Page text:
Do you need adjustable handgun sights?
During a recent range session, I brought along two of my favorite handguns. The six-inch barrel Colt .357 and SIG Sauer 1911each feature fully adjustable rear sights. These sights allow the shooter to account for windage and elevation, and to fine tune the sights to the individual loading. There are many different bullet weights in each caliber, and they do not fire to the same point of aim.
Fixed sights may be zeroed to certain loads, but once zeroed, that is it. A handgun with adjustable sights may be zeroed for one load and then re-zeroed for another. If you are really good at the game you may even tune the elevation setting for different ranges. It isn’t just target and hunting handguns that need adjustable sights. Service guns may profit from adjustable sights. After all, for many years the Smith and Wesson Combat Masterpiece and Combat Magnum were front line police revolvers, and each featured adjustable sights. Some were knocked off the revolver when they contacted door jambs or vehicle doors, but at other times they allowed excellent shooting at very long range.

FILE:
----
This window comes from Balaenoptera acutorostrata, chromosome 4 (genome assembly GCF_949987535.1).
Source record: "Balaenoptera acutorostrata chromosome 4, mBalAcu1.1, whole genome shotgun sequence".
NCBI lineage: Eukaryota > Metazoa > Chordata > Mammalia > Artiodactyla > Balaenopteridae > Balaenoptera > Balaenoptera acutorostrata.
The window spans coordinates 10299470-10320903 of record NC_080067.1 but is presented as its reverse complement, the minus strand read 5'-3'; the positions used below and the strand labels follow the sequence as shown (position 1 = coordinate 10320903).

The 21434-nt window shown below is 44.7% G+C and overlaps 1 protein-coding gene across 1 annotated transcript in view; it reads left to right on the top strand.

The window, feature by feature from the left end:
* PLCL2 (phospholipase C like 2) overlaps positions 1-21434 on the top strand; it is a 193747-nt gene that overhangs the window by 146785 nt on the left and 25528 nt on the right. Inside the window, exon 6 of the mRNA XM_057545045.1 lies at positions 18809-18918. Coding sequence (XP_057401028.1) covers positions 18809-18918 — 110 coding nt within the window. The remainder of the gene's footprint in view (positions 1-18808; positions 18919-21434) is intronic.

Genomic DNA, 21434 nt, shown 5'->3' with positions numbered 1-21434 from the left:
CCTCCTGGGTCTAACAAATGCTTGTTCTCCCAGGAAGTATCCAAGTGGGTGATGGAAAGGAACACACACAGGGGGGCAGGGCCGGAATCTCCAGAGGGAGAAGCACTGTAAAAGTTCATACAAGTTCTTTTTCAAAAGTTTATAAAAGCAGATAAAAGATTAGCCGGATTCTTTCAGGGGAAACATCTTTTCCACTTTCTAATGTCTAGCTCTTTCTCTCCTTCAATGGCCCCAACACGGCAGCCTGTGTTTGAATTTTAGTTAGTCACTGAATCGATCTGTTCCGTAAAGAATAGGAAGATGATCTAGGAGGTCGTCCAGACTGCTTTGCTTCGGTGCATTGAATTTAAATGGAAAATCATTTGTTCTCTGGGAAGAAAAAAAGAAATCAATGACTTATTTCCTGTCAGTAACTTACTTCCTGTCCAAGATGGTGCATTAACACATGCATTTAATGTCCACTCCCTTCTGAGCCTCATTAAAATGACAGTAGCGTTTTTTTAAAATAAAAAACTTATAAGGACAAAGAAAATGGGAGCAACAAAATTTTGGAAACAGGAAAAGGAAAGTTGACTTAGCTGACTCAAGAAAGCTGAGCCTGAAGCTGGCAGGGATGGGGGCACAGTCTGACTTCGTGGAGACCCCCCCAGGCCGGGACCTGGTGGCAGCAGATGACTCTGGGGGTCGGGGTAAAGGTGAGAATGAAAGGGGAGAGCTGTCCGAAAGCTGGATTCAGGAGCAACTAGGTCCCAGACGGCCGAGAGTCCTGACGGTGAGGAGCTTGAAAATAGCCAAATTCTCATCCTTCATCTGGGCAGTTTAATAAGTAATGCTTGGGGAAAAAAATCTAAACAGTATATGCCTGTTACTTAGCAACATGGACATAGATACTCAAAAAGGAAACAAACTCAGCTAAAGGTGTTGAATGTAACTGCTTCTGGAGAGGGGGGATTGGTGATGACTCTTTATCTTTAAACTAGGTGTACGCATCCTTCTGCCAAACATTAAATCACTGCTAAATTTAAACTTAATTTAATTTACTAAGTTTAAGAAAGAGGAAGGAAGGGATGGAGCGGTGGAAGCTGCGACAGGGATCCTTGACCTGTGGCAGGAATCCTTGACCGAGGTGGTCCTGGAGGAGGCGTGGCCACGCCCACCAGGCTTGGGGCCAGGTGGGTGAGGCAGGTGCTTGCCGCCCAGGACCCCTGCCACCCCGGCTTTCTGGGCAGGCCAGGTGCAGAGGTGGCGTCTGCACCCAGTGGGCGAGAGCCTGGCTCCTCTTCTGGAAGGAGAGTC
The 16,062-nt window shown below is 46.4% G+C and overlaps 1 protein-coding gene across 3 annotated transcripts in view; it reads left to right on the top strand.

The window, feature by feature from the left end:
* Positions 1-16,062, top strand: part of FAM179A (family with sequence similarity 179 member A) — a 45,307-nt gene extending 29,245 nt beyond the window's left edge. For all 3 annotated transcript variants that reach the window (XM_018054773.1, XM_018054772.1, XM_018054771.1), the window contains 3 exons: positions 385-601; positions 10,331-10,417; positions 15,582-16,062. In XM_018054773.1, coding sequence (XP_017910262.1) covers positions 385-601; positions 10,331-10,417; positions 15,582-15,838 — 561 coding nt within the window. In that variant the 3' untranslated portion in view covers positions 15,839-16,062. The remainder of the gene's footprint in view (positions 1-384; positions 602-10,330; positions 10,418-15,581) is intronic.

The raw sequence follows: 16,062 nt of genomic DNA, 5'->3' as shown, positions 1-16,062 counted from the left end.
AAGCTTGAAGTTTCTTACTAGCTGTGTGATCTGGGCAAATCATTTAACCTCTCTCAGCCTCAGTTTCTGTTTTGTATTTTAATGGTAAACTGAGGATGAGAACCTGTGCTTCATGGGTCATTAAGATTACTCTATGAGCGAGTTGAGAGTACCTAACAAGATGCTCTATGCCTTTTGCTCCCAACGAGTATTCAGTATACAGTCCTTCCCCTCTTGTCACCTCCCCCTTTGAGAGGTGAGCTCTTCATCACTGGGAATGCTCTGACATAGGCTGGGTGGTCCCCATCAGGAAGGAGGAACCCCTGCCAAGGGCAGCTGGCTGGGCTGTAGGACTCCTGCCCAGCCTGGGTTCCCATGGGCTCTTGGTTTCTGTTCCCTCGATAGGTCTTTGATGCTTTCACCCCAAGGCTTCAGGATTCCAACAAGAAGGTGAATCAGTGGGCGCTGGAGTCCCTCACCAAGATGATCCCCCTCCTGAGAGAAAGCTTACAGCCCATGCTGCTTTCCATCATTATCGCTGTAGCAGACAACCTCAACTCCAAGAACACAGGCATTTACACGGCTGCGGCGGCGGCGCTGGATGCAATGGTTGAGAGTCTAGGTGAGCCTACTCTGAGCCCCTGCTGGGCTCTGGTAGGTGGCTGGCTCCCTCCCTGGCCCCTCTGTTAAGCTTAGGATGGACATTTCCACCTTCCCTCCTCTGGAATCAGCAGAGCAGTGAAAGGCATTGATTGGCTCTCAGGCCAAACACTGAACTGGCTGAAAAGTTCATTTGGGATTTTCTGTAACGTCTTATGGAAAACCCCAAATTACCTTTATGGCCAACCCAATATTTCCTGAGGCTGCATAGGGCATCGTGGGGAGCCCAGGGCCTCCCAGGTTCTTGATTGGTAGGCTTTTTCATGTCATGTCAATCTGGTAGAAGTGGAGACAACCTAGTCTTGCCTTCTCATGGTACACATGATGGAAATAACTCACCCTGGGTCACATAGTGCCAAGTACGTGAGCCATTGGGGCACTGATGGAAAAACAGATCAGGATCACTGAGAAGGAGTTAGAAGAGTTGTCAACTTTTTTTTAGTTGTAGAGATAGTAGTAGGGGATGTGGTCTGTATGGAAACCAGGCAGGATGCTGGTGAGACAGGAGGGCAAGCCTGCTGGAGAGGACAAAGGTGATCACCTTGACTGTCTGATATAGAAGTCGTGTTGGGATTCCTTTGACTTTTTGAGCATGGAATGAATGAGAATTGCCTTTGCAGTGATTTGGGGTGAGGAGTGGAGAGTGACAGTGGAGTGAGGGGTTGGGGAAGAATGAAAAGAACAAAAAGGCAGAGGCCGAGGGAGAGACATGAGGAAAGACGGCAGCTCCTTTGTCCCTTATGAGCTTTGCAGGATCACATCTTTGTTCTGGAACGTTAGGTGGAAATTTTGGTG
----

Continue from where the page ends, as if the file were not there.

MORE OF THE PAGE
Let’s look at reality. When you purchase an expensive hunting handgun or a target pistol, you expect to be able to convince the pistol to hit where it is aimed. The point of impact and point of aim will be in perfect sync. If you purchase a fixed-sight handgun for personal defense, and find it is zeroed for one load or the other but it will not be easily done.
Might we expect for any handgun to be zeroed for the load of choice?
Some makers make the effort to properly zero a handgun for the most popular service load. Most fixed-sight 1911 handguns are useful for the six o’clock load and 230-grain ball. However, if you use a 185- or 200-grain load, then you may not be so lucky. With the development of so many handgun loads during the past few decades there is hardly a thing such as a standard load. 9mm Luger defense loads may range in weight from 92- to 150-grains and 880 to 1,500 fps velocity.